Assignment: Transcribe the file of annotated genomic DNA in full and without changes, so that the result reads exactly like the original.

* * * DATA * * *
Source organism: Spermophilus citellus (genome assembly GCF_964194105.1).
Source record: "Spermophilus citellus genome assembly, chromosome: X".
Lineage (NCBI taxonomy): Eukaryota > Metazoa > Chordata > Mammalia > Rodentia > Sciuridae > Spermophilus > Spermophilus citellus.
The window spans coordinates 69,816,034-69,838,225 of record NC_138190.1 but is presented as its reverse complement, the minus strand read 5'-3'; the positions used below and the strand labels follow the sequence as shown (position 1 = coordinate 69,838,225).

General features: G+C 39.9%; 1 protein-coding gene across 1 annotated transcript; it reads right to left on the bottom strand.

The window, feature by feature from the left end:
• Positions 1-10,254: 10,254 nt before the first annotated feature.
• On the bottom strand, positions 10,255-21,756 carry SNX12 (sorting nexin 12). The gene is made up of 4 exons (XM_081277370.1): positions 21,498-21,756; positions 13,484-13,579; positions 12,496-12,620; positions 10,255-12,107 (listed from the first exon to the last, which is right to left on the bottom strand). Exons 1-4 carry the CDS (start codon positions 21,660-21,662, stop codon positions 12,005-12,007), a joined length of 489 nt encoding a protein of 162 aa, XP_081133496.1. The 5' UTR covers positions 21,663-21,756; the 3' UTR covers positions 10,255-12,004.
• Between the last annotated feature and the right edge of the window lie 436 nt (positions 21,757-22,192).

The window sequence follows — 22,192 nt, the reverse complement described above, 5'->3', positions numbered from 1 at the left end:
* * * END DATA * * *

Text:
Source organism: Spermophilus citellus (genome assembly GCF_964194105.1).
Source record: "Spermophilus citellus genome assembly, chromosome: X".
Lineage (NCBI taxonomy): Eukaryota > Metazoa > Chordata > Mammalia > Rodentia > Sciuridae > Spermophilus > Spermophilus citellus.
The window spans coordinates 69,816,034-69,838,225 of record NC_138190.1 but is presented as its reverse complement, the minus strand read 5'-3'; the positions used below and the strand labels follow the sequence as shown (position 1 = coordinate 69,838,225).

General features: G+C 39.9%; 1 protein-coding gene across 1 annotated transcript; it reads right to left on the bottom strand.

The window, feature by feature from the left end:
• Positions 1-10,254: 10,254 nt before the first annotated feature.
• On the bottom strand, positions 10,255-21,756 carry SNX12 (sorting nexin 12). The gene is made up of 4 exons (XM_081277370.1): positions 21,498-21,756; positions 13,484-13,579; positions 12,496-12,620; positions 10,255-12,107 (listed from the first exon to the last, which is right to left on the bottom strand). Exons 1-4 carry the CDS (start codon positions 21,660-21,662, stop codon positions 12,005-12,007), a joined length of 489 nt encoding a protein of 162 aa, XP_081133496.1. The 5' UTR covers positions 21,663-21,756; the 3' UTR covers positions 10,255-12,004.
• Between the last annotated feature and the right edge of the window lie 436 nt (positions 21,757-22,192).

The window sequence follows — 22,192 nt, the reverse complement described above, 5'->3', positions numbered from 1 at the left end: